Twitter currently supports built-in translations, so users can click or tap any tweet written in a different language to translate it. The company announced today that it is expanding this feature by testing automatic translations for those tweets with a small group of users.

If your primary language is set to English on Twitter, all other tweets in different languages will feature a translation button. However, this has been a manual process until now, which means that the original tweet will be shown unless you choose the translated version.

With this recent change, Twitter will force all tweets to be displayed in the language set by the user. Here’s how the company describes the feature:

In order to make it easier to understand the conversations you follow on Twitter, we are experimenting automatic translations to Tweets in other languages that appear on your home page. We know that sometimes it can take a long time to translate Tweet by Tweet and stay on top of what is relevant to you.

Twitter said in a blog post that this new option is currently being tested only with users in Brazil, where all tweets written in other languages will be automatically translated to Brazilian Portuguese. However, some Brazilian users are complaining since Twitter enabled automatic translations by default.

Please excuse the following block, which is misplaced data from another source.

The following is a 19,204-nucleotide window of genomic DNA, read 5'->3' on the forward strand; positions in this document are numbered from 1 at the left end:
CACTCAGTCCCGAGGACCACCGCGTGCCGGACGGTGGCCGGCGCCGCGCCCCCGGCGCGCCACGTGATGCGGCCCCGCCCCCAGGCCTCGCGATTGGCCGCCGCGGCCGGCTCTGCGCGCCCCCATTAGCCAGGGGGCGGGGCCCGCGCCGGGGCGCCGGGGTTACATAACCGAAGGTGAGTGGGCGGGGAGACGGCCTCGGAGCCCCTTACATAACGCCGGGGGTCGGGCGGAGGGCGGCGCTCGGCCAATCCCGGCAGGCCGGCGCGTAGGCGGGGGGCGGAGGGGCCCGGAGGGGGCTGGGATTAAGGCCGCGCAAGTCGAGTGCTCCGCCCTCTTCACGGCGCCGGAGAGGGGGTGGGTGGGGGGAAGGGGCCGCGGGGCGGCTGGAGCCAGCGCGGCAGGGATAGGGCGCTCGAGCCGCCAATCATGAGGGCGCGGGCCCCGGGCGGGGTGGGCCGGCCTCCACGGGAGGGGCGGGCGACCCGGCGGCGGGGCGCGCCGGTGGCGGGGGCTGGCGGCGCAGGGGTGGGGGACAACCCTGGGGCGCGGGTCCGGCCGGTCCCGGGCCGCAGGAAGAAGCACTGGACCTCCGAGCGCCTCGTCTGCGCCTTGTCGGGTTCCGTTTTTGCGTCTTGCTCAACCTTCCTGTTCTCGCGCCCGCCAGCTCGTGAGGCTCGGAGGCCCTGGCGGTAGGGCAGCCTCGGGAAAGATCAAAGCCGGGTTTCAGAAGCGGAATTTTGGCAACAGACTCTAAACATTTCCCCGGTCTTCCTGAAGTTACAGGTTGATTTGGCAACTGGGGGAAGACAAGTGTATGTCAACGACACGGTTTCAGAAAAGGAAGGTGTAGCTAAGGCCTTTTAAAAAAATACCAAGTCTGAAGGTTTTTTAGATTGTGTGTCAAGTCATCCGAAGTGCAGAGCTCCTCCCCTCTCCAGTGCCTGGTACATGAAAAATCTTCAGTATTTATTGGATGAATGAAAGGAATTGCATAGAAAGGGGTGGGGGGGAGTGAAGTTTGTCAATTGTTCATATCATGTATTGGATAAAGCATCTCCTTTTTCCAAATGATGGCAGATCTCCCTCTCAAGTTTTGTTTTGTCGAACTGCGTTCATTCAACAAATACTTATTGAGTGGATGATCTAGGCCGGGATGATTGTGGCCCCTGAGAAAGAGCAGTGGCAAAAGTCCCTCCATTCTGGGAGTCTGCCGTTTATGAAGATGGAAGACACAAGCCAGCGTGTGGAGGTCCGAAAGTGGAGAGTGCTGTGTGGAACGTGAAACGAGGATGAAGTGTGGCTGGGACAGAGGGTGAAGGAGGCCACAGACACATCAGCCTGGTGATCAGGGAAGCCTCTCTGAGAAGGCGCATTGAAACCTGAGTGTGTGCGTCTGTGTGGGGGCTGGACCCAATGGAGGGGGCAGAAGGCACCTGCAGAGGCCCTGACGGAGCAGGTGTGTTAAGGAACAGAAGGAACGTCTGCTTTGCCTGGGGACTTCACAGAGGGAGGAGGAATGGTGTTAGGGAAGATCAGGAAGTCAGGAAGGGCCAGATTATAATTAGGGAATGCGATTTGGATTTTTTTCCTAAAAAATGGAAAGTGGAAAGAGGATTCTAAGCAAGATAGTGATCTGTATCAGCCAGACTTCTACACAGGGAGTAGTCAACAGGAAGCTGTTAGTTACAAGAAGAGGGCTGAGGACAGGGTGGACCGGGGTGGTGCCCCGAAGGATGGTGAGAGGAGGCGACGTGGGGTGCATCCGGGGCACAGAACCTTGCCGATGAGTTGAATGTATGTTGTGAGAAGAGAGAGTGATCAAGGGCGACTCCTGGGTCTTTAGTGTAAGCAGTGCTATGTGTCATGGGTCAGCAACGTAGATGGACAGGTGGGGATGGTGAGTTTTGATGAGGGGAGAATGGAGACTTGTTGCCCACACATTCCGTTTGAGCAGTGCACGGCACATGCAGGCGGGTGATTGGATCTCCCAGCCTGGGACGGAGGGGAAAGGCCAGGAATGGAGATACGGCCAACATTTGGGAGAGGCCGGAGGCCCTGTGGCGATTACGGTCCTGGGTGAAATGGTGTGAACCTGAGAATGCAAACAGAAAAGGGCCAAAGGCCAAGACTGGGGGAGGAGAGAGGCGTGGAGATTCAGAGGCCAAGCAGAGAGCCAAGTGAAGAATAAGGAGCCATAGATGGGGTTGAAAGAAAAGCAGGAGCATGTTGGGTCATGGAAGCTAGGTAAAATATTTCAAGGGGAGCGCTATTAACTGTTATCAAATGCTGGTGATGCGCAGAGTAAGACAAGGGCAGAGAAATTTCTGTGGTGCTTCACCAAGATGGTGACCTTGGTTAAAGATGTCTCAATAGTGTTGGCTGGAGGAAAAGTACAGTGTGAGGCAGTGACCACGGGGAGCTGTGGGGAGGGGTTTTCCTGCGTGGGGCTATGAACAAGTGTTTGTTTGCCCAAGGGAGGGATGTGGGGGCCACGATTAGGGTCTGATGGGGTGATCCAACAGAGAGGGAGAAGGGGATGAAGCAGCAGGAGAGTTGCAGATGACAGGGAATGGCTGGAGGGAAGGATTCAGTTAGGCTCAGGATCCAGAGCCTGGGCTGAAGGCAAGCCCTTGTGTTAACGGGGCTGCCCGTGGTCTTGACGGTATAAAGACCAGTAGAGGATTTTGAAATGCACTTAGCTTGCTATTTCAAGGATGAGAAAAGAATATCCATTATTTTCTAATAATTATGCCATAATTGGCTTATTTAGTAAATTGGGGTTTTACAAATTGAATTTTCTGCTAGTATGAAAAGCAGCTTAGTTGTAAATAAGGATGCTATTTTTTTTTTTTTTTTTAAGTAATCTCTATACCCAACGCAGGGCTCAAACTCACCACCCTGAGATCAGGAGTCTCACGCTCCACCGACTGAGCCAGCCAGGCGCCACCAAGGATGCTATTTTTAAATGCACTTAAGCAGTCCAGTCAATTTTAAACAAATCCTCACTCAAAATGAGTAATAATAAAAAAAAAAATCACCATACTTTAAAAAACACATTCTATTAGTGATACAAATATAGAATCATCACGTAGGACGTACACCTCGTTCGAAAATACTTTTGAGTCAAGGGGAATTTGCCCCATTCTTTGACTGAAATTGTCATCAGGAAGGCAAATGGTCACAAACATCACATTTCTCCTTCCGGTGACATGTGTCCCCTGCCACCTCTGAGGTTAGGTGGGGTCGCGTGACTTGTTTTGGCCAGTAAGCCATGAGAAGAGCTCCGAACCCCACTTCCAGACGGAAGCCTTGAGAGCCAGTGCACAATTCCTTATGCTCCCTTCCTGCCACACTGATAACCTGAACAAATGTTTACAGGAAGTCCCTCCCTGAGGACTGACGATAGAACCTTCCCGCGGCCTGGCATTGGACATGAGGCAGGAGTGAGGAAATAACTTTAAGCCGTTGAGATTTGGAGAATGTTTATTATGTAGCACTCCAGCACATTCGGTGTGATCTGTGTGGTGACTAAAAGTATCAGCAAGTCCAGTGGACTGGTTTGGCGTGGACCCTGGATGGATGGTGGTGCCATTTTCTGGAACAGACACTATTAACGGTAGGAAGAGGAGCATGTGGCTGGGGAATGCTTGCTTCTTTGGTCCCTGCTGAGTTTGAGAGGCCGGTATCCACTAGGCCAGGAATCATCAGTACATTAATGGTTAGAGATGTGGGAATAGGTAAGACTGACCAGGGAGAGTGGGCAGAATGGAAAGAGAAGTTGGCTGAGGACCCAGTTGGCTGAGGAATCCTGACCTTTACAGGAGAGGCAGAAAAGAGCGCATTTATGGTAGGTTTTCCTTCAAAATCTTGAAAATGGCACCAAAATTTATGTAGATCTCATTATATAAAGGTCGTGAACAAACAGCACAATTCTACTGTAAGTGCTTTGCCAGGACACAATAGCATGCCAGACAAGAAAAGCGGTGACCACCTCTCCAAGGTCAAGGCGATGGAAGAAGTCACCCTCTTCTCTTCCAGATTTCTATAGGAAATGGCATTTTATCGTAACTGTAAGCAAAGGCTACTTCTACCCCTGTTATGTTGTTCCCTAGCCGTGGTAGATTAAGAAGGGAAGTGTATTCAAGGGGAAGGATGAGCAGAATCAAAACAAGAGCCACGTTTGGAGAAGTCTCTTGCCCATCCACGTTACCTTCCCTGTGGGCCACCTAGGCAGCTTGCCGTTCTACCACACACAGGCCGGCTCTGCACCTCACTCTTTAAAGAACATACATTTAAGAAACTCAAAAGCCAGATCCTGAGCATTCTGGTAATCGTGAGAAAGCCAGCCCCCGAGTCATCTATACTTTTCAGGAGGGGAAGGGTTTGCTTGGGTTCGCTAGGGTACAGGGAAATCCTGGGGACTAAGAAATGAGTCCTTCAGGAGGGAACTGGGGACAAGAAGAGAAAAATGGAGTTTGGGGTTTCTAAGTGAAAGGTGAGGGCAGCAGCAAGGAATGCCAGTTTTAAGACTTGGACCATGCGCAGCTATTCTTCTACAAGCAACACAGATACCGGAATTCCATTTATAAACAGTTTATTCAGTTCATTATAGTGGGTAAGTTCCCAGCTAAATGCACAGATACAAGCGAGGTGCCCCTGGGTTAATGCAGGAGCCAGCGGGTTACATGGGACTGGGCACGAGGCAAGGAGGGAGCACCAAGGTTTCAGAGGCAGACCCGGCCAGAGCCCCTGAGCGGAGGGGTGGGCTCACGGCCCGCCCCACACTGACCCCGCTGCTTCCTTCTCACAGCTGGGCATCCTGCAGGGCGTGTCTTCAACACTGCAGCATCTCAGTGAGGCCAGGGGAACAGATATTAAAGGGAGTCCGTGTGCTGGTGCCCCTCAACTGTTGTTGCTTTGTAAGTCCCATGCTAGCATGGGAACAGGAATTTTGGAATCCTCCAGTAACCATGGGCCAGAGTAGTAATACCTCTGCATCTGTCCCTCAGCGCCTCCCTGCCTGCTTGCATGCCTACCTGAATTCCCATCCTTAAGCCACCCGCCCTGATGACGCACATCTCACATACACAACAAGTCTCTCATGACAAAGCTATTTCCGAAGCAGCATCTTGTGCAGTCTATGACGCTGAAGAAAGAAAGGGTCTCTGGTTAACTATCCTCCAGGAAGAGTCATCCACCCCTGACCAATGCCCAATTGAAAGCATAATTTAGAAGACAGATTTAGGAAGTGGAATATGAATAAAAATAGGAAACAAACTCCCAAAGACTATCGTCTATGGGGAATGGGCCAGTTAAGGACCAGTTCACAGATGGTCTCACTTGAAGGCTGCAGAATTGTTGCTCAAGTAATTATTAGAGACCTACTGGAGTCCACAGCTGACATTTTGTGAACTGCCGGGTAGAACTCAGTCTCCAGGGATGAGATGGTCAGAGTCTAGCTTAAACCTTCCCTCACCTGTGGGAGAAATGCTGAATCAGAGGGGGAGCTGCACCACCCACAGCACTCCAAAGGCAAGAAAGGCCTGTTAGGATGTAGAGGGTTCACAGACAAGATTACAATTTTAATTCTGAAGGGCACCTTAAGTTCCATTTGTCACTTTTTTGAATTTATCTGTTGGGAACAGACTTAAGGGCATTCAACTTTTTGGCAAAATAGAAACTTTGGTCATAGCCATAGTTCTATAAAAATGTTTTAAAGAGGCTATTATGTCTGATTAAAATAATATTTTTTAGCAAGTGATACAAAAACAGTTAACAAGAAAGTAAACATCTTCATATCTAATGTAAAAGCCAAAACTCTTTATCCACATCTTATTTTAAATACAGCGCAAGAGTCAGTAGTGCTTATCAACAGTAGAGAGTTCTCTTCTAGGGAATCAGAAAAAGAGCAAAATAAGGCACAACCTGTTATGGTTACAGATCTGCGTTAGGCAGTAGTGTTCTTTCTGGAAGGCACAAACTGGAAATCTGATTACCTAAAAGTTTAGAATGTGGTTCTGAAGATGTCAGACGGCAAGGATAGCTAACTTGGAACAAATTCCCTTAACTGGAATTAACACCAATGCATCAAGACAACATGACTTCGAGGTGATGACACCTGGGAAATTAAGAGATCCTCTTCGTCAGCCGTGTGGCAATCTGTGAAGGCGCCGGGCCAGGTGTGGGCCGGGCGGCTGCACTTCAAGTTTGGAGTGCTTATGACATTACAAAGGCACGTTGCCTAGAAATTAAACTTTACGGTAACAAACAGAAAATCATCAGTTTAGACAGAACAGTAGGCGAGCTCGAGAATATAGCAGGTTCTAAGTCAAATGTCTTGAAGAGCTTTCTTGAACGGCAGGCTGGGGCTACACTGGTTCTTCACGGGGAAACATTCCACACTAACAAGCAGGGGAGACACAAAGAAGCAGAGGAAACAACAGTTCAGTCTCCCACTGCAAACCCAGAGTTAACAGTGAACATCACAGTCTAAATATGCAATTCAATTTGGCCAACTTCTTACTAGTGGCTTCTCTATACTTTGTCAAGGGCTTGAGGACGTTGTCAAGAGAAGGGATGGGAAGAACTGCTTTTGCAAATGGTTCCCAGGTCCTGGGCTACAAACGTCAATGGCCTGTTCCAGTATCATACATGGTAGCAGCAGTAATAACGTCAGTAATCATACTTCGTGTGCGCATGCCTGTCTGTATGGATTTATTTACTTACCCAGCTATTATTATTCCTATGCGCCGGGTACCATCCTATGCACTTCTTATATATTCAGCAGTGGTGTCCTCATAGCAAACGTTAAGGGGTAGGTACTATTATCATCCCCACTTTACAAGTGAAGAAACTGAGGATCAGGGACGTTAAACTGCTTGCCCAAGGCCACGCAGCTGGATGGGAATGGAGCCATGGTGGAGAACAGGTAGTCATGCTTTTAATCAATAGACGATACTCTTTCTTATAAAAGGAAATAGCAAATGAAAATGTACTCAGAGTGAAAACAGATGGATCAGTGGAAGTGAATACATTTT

Translators like Google Translate and even the recently announced Apple Translate sometimes fail to provide accurate translations, which can cause misinterpretation of the content. While this might be useful for someone who can’t understand other languages, enabling automatic translations by default is a quite aggressive strategy.

Looking for subtitles? We got it! Starting today, we are testing automatic translation for Tweets in other languages that appear on your home page. The test is only in Brazil and applies to a limited group of people on iOS and Android.

The company hasn’t provided details of when automatic translations will be available in more countries, but keep in mind that the feature might be dropped even before an international expansion.

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